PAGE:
How do we feel about Antifa?
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26-08-2017, 04:45 PM
RE: How do we feel about Antifa?
(26-08-2017 03:58 PM)GirlyMan Wrote:  


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[Image: dobie.png]Science is the process we've designed to be responsible for generating our best guess as to what the fuck is going on. Girly Man
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26-08-2017, 05:08 PM
RE: How do we feel about Antifa?
(26-08-2017 03:45 PM)epronovost Wrote:  The largest problem of the Antifa movement in my opinion is to conflictualise in a binary fashion the political and social landscape. They block all attempt at neutrality, refuse compromise (even strategical ones) and lack all form of patience, organised plan and leadership (that last one may be a quality in some occasion).

Where does that put them with you? None of that bothers me within a non-violent context. All those things, heck, go for it with righteous zeal, but when they throw the first stone (or mace, or rock, or whatever) they forfeit legitimacy in my eyes. And I say "they" but of course individually they have different opinions on the role of violent resistance.

To me they have a real counter-productive effect on resistance to hate groups. If nazis or kkk were to march through my town, I would want to be first in line to counter protest with a "nazi fuck off" type sign, but knowing that I might end up standing next to a masked thug...kind of a turn off.

Quote: Their greatest quality is their high sensibility and forsight when it comes to civil liberties being threatenned as well as when racial and gender equity are ignored or weakenned.

Kind of agree, there is a place in society for the hot-headed and even (rarely, cautiously) the fanatic (I am a huge admirer of abolitionist John Brown) but self-righteous zeal without discretion and judgment can sometimes lead to, dare I say it, fascism.
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26-08-2017, 07:58 PM
RE: How do we feel about Antifa?
If they want to be prepared to fight back, that's fine.

But starting shit and destroying property for no reason - that's where the buck stops.

Also, they have been really disruptive at peaceful demonstrations. We need everyone to feel free to go into the streets to demonstrate - not stay home because they are afraid of the violence.

[Image: dobie.png]Science is the process we've designed to be responsible for generating our best guess as to what the fuck is going on. Girly Man
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26-08-2017, 08:09 PM
RE: How do we feel about Antifa?
(26-08-2017 05:08 PM)jerry mcmasters Wrote:  Where does that put them with you?

I personnaly know several Antifa, some of them in the group for cheap thrills during protest, several were out there for revenge after being victimised by neo-nazi, MRAs and Alt-Right and others due to their belief in political anarchism. I would consider some of them as good friends and others like dicks (mostly those there for the cheap thrills).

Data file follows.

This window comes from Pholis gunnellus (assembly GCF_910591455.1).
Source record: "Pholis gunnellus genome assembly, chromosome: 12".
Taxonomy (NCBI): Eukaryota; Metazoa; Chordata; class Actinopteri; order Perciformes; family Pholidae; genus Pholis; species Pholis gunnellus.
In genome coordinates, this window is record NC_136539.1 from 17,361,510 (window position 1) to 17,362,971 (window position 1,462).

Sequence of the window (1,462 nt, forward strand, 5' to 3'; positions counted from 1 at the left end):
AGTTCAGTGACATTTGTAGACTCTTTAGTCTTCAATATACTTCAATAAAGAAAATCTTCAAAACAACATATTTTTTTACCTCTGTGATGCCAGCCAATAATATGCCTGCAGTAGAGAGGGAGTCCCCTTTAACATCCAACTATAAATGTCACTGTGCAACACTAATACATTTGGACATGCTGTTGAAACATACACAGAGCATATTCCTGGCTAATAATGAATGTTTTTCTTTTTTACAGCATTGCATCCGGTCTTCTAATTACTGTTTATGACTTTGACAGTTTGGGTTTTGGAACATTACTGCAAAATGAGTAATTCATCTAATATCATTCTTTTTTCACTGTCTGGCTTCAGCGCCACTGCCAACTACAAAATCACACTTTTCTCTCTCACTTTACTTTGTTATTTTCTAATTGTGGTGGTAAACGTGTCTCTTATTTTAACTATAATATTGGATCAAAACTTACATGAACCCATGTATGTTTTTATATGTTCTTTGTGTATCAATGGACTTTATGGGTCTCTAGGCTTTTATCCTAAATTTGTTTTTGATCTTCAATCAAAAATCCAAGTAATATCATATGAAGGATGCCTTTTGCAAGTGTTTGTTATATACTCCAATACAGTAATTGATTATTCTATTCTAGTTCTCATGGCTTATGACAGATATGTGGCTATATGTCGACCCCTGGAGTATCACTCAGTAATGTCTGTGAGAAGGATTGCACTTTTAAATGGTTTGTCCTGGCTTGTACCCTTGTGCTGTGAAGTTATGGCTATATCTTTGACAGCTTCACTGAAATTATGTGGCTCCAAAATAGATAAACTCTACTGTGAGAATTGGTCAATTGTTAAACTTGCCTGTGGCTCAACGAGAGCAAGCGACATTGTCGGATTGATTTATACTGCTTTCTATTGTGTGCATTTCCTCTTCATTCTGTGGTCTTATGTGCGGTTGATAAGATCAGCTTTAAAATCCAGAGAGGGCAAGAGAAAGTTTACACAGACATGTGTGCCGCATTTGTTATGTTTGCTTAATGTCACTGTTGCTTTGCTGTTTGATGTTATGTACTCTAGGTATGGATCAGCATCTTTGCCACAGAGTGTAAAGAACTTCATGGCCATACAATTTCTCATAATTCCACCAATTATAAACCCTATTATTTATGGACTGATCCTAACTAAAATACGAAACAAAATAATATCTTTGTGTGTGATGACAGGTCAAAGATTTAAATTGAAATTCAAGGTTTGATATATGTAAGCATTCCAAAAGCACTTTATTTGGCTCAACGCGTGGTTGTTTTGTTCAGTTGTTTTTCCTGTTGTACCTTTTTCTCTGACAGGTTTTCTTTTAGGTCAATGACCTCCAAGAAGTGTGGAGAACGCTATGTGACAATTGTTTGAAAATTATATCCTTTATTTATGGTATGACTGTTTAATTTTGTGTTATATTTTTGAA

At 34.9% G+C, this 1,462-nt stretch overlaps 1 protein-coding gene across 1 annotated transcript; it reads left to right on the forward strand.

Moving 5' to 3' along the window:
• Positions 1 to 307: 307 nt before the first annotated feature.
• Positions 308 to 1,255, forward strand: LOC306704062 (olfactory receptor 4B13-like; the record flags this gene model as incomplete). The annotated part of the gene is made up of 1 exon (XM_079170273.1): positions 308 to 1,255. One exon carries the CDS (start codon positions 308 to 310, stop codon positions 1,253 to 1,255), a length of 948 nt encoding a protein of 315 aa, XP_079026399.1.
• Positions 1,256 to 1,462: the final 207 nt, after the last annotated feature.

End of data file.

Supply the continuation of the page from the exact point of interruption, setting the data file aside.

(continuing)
In general, I am very cautious of Antifa groups. In the early 2000's I used to consider them useless and dangerous. As time passes and as authoritarian Far-Right wing groups have gained steam and power thanks to the war on terror amongst other things, I am starting to appreciate them a bit more. They are still too easily manipulated and subverted to be really essential and usefull though. Most of the time, Antifa groups don't exceed my tolerance threshold for violence and destruction. I don't mind protesting beside them, but I prefer to do it without.

Quote:self-righteous zeal without discretion and judgment can sometimes lead to, dare I say it, fascism.

I think you are conflating fascism with authoritarianism. It's true that fascism is authoritarian, but not all form of authoritarianism are fascist. Self-righteous zeal without discretion and judgment leads to violence as a conflict solving mechanic which is usually very bad. What happen after the resolution of the conflict depends on the ideology of the victor.

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26-08-2017, 08:16 PM
RE: How do we feel about Antifa?
(26-08-2017 08:09 PM)epronovost Wrote:  
(26-08-2017 05:08 PM)jerry mcmasters Wrote:  self-righteous zeal without discretion and judgment can sometimes lead to, dare I say it, fascism.

I think you are conflating fascism with authoritarianism. It's true that fascism is authoritarian, but not all form of authoritarianism are fascist. Self-righteous zeal without discretion and judgment leads to violence as a conflict solving mechanic which is usually very bad. What happen after the resolution of the conflict depends on the ideology of the victor.

Agreed, that's why I said "sometimes." Whatever the outcome is, it's generally not going to be very enlightened!
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26-08-2017, 08:24 PM
RE: How do we feel about Antifa?
(26-08-2017 08:16 PM)jerry mcmasters Wrote:  Agreed, that's why I said "sometimes." Whatever the outcome is, it's generally not going to be very enlightened!

Indeed, but that's how pretty much all the very enlightened ideas were born. All of them were born in violent revolution or following violent activism. Major changes in society, in good or bad, were born in violence.

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26-08-2017, 08:44 PM
RE: How do we feel about Antifa?
(26-08-2017 08:24 PM)epronovost Wrote: